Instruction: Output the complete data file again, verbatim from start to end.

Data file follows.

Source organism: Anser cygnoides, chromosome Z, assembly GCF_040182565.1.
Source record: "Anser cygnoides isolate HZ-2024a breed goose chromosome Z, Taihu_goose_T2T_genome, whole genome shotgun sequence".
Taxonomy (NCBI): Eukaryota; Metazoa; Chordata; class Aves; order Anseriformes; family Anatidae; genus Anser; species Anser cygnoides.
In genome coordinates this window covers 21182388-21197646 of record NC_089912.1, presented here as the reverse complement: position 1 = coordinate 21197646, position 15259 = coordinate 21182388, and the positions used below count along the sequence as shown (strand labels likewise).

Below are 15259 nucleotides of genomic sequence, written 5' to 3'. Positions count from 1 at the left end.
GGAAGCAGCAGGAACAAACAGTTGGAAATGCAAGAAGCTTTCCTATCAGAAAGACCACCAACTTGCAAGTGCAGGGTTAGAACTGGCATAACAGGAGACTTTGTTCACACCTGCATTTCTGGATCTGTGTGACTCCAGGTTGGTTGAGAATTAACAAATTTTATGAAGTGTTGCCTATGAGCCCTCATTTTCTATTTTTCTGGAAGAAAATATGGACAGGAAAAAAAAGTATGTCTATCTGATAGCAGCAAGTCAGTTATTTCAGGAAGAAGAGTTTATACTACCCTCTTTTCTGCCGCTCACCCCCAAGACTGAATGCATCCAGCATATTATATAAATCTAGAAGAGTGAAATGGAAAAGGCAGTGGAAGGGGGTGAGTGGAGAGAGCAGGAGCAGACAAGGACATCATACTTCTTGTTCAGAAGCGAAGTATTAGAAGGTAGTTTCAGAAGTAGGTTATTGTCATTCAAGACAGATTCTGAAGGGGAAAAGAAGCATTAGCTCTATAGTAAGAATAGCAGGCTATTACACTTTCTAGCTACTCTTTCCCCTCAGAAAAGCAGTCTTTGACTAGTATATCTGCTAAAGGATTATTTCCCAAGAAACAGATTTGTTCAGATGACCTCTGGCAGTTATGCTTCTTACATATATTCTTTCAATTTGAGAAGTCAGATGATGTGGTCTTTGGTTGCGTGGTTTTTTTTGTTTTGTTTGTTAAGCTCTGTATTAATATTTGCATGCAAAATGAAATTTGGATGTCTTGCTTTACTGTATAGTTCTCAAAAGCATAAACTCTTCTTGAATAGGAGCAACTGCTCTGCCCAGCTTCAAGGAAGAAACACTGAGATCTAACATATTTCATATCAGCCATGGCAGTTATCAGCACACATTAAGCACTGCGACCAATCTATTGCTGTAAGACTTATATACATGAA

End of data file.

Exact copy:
Source organism: Anser cygnoides, chromosome Z, assembly GCF_040182565.1.
Source record: "Anser cygnoides isolate HZ-2024a breed goose chromosome Z, Taihu_goose_T2T_genome, whole genome shotgun sequence".
Taxonomy (NCBI): Eukaryota; Metazoa; Chordata; class Aves; order Anseriformes; family Anatidae; genus Anser; species Anser cygnoides.
In genome coordinates this window covers 21182388-21197646 of record NC_089912.1, presented here as the reverse complement: position 1 = coordinate 21197646, position 15259 = coordinate 21182388, and the positions used below count along the sequence as shown (strand labels likewise).

Below are 15259 nucleotides of genomic sequence, written 5' to 3'. Positions count from 1 at the left end.
GGAAGCAGCAGGAACAAACAGTTGGAAATGCAAGAAGCTTTCCTATCAGAAAGACCACCAACTTGCAAGTGCAGGGTTAGAACTGGCATAACAGGAGACTTTGTTCACACCTGCATTTCTGGATCTGTGTGACTCCAGGTTGGTTGAGAATTAACAAATTTTATGAAGTGTTGCCTATGAGCCCTCATTTTCTATTTTTCTGGAAGAAAATATGGACAGGAAAAAAAAGTATGTCTATCTGATAGCAGCAAGTCAGTTATTTCAGGAAGAAGAGTTTATACTACCCTCTTTTCTGCCGCTCACCCCCAAGACTGAATGCATCCAGCATATTATATAAATCTAGAAGAGTGAAATGGAAAAGGCAGTGGAAGGGGGTGAGTGGAGAGAGCAGGAGCAGACAAGGACATCATACTTCTTGTTCAGAAGCGAAGTATTAGAAGGTAGTTTCAGAAGTAGGTTATTGTCATTCAAGACAGATTCTGAAGGGGAAAAGAAGCATTAGCTCTATAGTAAGAATAGCAGGCTATTACACTTTCTAGCTACTCTTTCCCCTCAGAAAAGCAGTCTTTGACTAGTATATCTGCTAAAGGATTATTTCCCAAGAAACAGATTTGTTCAGATGACCTCTGGCAGTTATGCTTCTTACATATATTCTTTCAATTTGAGAAGTCAGATGATGTGGTCTTTGGTTGCGTGGTTTTTTTTGTTTTGTTTGTTAAGCTCTGTATTAATATTTGCATGCAAAATGAAATTTGGATGTCTTGCTTTACTGTATAGTTCTCAAAAGCATAAACTCTTCTTGAATAGGAGCAACTGCTCTGCCCAGCTTCAAGGAAGAAACACTGAGATCTAACATATTTCATATCAGCCATGGCAGTTATCAGCACACATTAAGCACTGCGACCAATCTATTGCTGTAAGACTTATATACATGAA